The United States offered to capture drug lord Joaquin “El Chapo” Guzman in a “simple, fast and surgical” operation that would take 15 minutes, but the Mexican military opposed the plan, journalist Jesus Esquivel said in an interview with Efe.
“The U.S. intelligence services have located him, they know where he is and are ready to trap him,” Esquivel said.
Esquivel, Proceso magazine’s correspondent in Washington, is promoting his book “La DEA en Mexico.”
President Felipe Calderon, who governed Mexico from 2006 to 2012, wanted the United States to capture the top boss of the Sinaloa drug cartel, but the Mexican army and navy “were opposed and stopped the operation” because only U.S. personnel would take part, Esquivel said.
Esquivel interviewed Drug Enforcement Administration agent Jose Baeza, who told him the DEA provided the Mexican government on two occasions with all the information it needed to capture Guzman, but the drug lord got away both times in four-wheel drive vehicles in the mountains.
The Mexican government knows where Guzman is hiding because it has received intelligence reports from the DEA and other agencies, as well as information from its own military and civilian intelligence services, and officials have a list of the drug lord’s properties, Esquivel said.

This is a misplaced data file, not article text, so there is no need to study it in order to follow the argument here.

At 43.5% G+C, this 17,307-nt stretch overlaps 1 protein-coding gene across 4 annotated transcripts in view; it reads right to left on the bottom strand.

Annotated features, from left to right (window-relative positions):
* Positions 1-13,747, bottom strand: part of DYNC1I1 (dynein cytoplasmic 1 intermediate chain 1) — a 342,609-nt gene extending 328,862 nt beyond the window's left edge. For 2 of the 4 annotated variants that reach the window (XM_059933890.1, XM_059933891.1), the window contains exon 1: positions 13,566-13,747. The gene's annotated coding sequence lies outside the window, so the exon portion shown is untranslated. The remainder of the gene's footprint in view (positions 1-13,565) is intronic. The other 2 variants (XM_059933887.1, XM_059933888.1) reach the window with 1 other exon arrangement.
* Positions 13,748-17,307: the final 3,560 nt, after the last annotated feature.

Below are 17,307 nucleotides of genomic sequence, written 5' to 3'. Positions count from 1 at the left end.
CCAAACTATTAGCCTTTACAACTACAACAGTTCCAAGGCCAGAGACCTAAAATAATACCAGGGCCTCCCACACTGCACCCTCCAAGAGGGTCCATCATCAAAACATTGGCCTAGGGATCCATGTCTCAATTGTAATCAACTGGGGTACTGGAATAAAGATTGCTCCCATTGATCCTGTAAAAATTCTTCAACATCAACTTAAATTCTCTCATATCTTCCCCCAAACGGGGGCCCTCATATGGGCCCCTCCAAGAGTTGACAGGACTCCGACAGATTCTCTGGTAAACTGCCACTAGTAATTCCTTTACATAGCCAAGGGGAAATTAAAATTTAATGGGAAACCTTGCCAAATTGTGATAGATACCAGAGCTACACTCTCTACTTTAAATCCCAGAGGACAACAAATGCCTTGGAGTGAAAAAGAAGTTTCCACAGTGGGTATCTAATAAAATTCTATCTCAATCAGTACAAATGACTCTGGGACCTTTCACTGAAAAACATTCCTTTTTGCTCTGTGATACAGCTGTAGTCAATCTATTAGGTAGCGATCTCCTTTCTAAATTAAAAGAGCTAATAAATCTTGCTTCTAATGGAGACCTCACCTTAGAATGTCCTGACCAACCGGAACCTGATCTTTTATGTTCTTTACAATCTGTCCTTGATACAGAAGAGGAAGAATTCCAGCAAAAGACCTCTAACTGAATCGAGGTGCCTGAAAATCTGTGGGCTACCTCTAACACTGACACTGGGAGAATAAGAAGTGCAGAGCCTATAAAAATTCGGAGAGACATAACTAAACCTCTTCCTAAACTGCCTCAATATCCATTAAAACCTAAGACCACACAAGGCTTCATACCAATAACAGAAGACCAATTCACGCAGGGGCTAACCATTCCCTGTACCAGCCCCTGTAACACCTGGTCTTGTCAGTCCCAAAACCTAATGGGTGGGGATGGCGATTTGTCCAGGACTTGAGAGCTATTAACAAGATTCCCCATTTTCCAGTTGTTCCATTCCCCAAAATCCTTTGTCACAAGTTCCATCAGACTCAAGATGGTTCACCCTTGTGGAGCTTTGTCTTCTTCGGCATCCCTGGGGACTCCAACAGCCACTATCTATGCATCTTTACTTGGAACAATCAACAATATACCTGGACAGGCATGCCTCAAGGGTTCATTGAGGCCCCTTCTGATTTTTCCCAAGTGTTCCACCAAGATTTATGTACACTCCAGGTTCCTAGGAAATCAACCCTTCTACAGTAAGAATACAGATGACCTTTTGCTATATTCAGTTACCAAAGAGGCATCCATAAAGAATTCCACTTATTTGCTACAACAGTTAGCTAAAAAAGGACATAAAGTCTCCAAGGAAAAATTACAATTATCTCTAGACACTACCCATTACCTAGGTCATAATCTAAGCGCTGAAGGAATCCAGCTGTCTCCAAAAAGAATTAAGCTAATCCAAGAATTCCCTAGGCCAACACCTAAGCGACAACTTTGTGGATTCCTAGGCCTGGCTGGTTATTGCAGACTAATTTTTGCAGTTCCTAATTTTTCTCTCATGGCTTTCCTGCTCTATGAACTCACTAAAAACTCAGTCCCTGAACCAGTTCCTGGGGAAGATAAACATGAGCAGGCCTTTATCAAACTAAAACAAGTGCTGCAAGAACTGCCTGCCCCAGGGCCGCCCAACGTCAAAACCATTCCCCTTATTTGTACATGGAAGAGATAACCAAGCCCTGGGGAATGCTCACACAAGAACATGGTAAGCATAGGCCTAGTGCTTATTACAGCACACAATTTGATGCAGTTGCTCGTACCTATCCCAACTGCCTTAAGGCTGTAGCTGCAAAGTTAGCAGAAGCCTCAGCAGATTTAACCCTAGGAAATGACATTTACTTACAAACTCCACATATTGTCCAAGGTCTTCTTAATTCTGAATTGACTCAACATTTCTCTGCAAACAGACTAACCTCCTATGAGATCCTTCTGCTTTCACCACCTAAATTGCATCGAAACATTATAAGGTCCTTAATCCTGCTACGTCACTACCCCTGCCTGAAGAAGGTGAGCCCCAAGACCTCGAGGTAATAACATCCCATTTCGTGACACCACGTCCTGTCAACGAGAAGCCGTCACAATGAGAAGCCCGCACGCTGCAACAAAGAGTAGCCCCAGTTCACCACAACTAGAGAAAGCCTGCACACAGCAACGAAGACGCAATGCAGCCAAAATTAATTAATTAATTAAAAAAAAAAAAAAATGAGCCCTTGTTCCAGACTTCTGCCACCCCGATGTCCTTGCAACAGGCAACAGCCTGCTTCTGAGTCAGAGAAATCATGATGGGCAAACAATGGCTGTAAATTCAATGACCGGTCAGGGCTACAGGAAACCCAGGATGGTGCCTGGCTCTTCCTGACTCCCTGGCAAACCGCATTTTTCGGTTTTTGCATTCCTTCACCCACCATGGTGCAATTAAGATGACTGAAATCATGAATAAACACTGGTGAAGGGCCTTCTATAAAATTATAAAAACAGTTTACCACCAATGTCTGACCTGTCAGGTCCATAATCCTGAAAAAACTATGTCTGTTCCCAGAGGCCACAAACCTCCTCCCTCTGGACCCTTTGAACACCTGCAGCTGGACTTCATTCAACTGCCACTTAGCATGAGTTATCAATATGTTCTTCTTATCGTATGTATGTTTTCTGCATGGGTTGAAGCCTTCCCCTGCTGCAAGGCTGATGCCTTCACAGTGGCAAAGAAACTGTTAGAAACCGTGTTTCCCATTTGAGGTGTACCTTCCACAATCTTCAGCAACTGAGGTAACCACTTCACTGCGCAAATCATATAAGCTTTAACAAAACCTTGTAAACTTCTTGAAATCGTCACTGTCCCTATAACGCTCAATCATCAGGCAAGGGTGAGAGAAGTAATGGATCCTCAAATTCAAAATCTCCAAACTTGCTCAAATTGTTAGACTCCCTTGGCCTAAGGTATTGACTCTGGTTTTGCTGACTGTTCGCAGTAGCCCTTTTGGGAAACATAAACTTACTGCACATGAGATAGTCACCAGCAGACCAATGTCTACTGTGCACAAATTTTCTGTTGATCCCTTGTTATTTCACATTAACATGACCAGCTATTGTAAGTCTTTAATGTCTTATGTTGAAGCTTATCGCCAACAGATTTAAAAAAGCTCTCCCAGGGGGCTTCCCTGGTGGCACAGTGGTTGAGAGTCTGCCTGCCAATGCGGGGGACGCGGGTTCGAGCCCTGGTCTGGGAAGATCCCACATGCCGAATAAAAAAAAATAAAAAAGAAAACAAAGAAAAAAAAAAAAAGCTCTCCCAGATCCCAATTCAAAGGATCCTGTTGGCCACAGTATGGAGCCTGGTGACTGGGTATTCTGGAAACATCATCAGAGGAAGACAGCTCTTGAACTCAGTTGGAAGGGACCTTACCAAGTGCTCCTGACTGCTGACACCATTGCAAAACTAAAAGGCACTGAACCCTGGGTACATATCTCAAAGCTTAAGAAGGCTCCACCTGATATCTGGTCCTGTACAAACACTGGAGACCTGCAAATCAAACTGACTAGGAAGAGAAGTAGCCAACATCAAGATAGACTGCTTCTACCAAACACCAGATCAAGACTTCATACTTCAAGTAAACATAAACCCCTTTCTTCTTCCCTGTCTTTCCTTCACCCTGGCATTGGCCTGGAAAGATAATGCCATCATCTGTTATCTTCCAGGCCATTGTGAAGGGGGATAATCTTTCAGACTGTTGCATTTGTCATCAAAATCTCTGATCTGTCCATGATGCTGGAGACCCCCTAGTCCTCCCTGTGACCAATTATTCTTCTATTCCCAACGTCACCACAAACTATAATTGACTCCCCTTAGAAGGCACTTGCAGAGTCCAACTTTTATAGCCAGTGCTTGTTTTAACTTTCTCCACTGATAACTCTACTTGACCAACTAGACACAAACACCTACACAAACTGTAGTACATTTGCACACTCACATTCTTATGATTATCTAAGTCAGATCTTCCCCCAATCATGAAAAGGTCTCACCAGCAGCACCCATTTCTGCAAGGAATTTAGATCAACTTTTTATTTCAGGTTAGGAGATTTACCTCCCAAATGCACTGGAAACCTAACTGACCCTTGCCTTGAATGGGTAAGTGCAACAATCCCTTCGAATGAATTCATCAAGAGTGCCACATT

The Pentagon prepared a plan to capture Guzman in an operation similar to the one that ended with the death of Osama bin Laden in Pakistan, Esquivel said.
“Washington has not discarded the plan” and will propose it to Enrique Peña Nieto, who became Mexico’s president on Dec. 1, the journalist said.
“The capture of this drug trafficker, if the Mexicans allow it, would be as easy as taking candy from a baby,” Esquivel said.
The United States considers this mission a “priority” because Guzman is the leader of the world’s most powerful criminal organization, Esquivel said, citing a U.S. Treasury Department analysis.
Mexican government intelligence reports, as well as DEA, CIA and FBI reports, have concluded that the Sinaloa cartel is the largest exporter of illegal drugs to both the United States and countries in Latin America, Europe, Africa and Asia.
The United States offered a reward of $5 million for information leading to the arrest of Guzman, who is considered extremely dangerous, in 2004, while the Mexican government put a price of 30 million pesos (about $2.4 million) on the drug lord’s head.
Durango, which forms Mexico’s so-called “Golden Triangle” of the narcotics trade with Chihuahua and Sinaloa states, is considered one of the likely hiding places of Guzman, who was arrested in Guatemala in 1993 and pulled off a Hollywood-style jailbreak when he escaped from the Puente Grande maximum-security prison in the western state of Jalisco on Jan. 19, 2001.
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